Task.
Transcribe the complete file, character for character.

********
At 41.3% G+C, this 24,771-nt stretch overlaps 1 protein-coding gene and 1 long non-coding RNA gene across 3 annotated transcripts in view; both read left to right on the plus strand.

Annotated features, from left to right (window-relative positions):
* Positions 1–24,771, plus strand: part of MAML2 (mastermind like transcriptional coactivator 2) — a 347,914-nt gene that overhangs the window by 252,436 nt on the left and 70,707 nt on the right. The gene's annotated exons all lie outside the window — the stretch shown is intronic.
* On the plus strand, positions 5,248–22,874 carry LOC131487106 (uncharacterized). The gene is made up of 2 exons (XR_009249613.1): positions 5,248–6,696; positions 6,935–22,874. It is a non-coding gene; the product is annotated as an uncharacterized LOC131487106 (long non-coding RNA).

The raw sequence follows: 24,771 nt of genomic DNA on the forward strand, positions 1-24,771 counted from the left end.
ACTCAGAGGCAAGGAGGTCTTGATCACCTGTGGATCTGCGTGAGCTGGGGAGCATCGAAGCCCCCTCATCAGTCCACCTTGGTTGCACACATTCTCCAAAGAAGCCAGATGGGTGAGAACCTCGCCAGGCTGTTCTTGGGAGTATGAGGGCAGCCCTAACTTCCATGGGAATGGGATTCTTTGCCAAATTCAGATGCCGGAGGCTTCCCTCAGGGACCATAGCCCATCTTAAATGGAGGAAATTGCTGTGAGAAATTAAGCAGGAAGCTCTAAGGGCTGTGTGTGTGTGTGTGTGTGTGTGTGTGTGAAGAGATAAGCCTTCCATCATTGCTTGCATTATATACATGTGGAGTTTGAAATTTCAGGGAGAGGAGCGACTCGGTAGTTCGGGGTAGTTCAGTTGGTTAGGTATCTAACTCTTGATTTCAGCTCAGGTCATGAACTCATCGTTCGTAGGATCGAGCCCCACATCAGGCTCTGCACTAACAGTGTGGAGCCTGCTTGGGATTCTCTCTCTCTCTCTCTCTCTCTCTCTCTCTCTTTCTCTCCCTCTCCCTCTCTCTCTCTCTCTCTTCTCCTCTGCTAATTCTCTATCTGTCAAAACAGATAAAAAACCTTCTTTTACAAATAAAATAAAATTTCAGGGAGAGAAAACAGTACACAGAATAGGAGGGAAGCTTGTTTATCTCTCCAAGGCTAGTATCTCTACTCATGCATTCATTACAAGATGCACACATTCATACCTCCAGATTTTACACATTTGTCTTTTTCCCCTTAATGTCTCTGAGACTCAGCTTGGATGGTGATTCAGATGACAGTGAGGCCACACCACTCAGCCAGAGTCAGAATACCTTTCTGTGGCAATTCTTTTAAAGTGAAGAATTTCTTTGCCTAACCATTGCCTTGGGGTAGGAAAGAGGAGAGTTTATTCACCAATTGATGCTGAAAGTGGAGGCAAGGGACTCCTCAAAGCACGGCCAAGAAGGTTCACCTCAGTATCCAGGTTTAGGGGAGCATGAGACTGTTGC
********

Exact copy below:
At 41.3% G+C, this 24,771-nt stretch overlaps 1 protein-coding gene and 1 long non-coding RNA gene across 3 annotated transcripts in view; both read left to right on the plus strand.

Annotated features, from left to right (window-relative positions):
* Positions 1–24,771, plus strand: part of MAML2 (mastermind like transcriptional coactivator 2) — a 347,914-nt gene that overhangs the window by 252,436 nt on the left and 70,707 nt on the right. The gene's annotated exons all lie outside the window — the stretch shown is intronic.
* On the plus strand, positions 5,248–22,874 carry LOC131487106 (uncharacterized). The gene is made up of 2 exons (XR_009249613.1): positions 5,248–6,696; positions 6,935–22,874. It is a non-coding gene; the product is annotated as an uncharacterized LOC131487106 (long non-coding RNA).

The raw sequence follows: 24,771 nt of genomic DNA on the forward strand, positions 1-24,771 counted from the left end.
ACTCAGAGGCAAGGAGGTCTTGATCACCTGTGGATCTGCGTGAGCTGGGGAGCATCGAAGCCCCCTCATCAGTCCACCTTGGTTGCACACATTCTCCAAAGAAGCCAGATGGGTGAGAACCTCGCCAGGCTGTTCTTGGGAGTATGAGGGCAGCCCTAACTTCCATGGGAATGGGATTCTTTGCCAAATTCAGATGCCGGAGGCTTCCCTCAGGGACCATAGCCCATCTTAAATGGAGGAAATTGCTGTGAGAAATTAAGCAGGAAGCTCTAAGGGCTGTGTGTGTGTGTGTGTGTGTGTGTGTGTGAAGAGATAAGCCTTCCATCATTGCTTGCATTATATACATGTGGAGTTTGAAATTTCAGGGAGAGGAGCGACTCGGTAGTTCGGGGTAGTTCAGTTGGTTAGGTATCTAACTCTTGATTTCAGCTCAGGTCATGAACTCATCGTTCGTAGGATCGAGCCCCACATCAGGCTCTGCACTAACAGTGTGGAGCCTGCTTGGGATTCTCTCTCTCTCTCTCTCTCTCTCTCTCTCTCTTTCTCTCCCTCTCCCTCTCTCTCTCTCTCTCTTCTCCTCTGCTAATTCTCTATCTGTCAAAACAGATAAAAAACCTTCTTTTACAAATAAAATAAAATTTCAGGGAGAGAAAACAGTACACAGAATAGGAGGGAAGCTTGTTTATCTCTCCAAGGCTAGTATCTCTACTCATGCATTCATTACAAGATGCACACATTCATACCTCCAGATTTTACACATTTGTCTTTTTCCCCTTAATGTCTCTGAGACTCAGCTTGGATGGTGATTCAGATGACAGTGAGGCCACACCACTCAGCCAGAGTCAGAATACCTTTCTGTGGCAATTCTTTTAAAGTGAAGAATTTCTTTGCCTAACCATTGCCTTGGGGTAGGAAAGAGGAGAGTTTATTCACCAATTGATGCTGAAAGTGGAGGCAAGGGACTCCTCAAAGCACGGCCAAGAAGGTTCACCTCAGTATCCAGGTTTAGGGGAGCATGAGACTGTTGC